I'd like to add translations without waiting for a full new release.

In other words, I'd prefer that the Resource Bundles not be part of my Git repository; and that they be easily editable and immediately reflected in my webapp.

What are the standard solutions for this?

2 Answers 2


Well there's no reason why it shouldn't be part of the git repository. The crucial point is to separate the part of your project which is versioned from the part which can be released at any moment.

Typically to do this, you'd put it in its own folder and it would have its own lifecycle and continuous integration. I'm guessing in your case it would be a simple jar with .properties files for your resource bundle. Then everytime you need to package a new version of your program, you compile a specific version, and you grab the latest compilation of your unversioned folder and put them together for distribution, probably as a referenced library of your web application.

In this way, you always have a copy ready for distribution of the unversioned binary and also the possibility to combine with versioned binary for distribution as well. It may be in your best interests to have the default .properties file in your project directly, so that you can test the web application without requiring the bundle (you would simply not have translations available in that case).

If you prefer, you can put this in a separate git repository, but I think that is a little overkill, considering the two components are halves of a whole program. Good luck!

  • We do have 3-week sprints, our processes won't allow frequent deployments. It seems that your solution requires re-deploying our server just to alter a few translations.
    – Joshua Fox
    Commented Sep 12, 2018 at 9:43
  • @JoshuaFox If the unversioned files are under continuous integration, you always have that part ready to deploy, separate from the rest. That's the advantage to this approach. It then becomes just a matter of placing the jar file and updating the web application (with hot deployment, there is no down time for the client either).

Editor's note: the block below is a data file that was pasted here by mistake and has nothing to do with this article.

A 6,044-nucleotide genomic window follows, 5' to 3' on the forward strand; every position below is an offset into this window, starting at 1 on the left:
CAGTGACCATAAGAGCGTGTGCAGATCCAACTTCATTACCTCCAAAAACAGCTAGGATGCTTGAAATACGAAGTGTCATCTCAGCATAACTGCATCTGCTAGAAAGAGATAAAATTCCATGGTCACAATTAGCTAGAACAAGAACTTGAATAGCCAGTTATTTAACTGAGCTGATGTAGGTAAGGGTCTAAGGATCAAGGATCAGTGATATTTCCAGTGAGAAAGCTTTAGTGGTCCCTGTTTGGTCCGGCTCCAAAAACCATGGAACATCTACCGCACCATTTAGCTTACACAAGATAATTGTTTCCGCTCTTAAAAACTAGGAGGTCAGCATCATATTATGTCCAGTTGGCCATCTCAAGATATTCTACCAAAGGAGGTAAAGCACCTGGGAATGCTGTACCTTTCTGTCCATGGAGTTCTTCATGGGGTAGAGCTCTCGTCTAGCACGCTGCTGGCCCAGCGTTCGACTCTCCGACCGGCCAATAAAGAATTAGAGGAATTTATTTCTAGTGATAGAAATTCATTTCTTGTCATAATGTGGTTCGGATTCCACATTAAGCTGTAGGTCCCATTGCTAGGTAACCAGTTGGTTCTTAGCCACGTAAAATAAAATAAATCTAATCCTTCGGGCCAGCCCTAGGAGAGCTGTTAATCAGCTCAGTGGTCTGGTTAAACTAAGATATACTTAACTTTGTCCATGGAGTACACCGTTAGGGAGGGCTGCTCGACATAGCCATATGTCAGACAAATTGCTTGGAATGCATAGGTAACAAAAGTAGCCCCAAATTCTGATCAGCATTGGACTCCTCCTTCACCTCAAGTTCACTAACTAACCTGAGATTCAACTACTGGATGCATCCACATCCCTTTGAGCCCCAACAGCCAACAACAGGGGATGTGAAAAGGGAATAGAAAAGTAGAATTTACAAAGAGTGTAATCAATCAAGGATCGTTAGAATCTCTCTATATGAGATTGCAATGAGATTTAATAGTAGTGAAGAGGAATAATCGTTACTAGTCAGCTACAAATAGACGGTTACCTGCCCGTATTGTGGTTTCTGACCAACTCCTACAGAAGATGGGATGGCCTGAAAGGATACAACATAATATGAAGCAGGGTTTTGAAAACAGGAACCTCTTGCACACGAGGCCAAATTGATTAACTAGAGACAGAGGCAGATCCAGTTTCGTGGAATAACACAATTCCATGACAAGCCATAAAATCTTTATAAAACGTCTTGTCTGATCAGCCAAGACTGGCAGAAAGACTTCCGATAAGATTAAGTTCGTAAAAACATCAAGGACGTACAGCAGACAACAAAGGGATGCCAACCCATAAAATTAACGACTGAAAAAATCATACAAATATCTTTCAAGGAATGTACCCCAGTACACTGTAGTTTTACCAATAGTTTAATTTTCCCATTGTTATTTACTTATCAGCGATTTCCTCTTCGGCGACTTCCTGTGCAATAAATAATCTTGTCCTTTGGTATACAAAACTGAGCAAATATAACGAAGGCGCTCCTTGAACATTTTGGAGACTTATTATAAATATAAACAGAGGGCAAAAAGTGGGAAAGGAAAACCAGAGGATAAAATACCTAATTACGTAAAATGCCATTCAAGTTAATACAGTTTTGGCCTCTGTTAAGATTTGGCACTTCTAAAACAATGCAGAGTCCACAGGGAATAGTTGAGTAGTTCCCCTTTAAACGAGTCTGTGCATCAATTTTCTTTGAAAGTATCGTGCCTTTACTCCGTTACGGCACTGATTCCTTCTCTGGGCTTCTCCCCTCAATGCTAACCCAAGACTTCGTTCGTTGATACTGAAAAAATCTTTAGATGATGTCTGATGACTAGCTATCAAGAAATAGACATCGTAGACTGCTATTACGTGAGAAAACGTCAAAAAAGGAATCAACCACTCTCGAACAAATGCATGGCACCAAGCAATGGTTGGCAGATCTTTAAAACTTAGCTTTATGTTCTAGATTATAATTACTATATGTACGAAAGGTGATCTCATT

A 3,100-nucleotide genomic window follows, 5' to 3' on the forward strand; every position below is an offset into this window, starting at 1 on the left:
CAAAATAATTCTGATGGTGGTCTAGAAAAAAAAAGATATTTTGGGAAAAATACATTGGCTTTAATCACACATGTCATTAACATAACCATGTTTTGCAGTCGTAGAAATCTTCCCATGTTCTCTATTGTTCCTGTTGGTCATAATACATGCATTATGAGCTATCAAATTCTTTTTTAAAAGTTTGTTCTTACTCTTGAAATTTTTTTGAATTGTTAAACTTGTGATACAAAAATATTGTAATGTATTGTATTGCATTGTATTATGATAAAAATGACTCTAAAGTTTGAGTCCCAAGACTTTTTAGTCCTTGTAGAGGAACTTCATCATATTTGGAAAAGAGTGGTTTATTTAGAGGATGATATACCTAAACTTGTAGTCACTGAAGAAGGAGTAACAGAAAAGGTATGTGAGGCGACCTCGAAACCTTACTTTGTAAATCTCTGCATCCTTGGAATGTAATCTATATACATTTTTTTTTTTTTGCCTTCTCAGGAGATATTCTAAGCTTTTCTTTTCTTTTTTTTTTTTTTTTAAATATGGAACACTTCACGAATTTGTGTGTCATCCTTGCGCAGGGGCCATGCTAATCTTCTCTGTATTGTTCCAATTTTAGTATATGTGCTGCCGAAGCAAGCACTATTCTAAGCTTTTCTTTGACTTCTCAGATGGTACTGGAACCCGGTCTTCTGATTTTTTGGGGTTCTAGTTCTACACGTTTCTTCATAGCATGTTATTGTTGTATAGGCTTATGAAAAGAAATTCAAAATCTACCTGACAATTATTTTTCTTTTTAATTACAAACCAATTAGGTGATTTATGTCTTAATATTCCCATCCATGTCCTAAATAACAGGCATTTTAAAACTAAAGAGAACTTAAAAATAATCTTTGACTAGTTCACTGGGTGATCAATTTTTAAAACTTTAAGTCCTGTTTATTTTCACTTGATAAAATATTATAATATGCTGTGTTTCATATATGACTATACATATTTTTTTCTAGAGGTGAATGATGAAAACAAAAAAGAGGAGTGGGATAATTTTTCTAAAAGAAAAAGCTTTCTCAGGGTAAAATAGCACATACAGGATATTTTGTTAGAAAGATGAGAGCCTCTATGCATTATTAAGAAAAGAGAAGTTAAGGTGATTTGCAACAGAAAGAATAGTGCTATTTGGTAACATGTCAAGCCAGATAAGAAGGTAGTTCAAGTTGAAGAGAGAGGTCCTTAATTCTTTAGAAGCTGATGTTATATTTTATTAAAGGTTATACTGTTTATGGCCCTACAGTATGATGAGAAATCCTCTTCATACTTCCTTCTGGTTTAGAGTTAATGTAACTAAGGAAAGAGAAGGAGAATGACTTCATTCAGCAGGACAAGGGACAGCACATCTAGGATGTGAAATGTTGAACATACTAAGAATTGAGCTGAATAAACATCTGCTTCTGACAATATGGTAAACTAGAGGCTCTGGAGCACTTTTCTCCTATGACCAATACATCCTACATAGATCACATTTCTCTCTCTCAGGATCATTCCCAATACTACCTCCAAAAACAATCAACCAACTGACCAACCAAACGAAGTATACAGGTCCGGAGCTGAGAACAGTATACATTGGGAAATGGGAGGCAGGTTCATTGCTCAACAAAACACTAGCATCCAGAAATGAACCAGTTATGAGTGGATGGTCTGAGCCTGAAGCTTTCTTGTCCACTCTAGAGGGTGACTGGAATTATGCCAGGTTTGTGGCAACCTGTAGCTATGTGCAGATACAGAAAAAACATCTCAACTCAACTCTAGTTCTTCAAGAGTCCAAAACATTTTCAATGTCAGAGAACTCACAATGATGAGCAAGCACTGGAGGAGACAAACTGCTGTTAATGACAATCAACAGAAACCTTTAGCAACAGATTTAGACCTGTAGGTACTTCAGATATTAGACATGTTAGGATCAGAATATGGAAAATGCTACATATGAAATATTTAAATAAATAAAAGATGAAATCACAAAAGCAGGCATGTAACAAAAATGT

– Neil
    Commented Sep 12, 2018 at 10:48
  • "updating the web application (with hot deployment, there is no down time for the client either). " Our development processes do not allow this, and they are unlikely to be changed for this purpose.
    – Joshua Fox
    Commented Sep 13, 2018 at 11:45

I have been thinking this also for some time now.

You deploy something with a typo that passed QA and you need to make another release just to fix a typo (bug?).

I started to think the translations as a content as any other content that is created while system is running, like creating a user with "create new user" -button. This changes things a lot and you need to ask yourself who is actually responsible for creating or providing the translations, is there a client or is it you because you are making a product?

Even if you come up with a solution that is hot-reloadable like storing and fecthing them using a database you need to have a way to get them from development server to test server to production and all the way back the other way as well. So you need some kind of export/import mechanism that is more or less automatic and this sounds like a lot of problems.

Managing translations is painful if you have 3rd party who is in charge of providing them since you need to come up with a format that the system and 3rd party understands or a mechanism that allows easy readability and way to manage them for the 3rd party but they need to be compatible with the system also. So far i feel like the .properties files -type of solution comes with least amount of other problems to solve.

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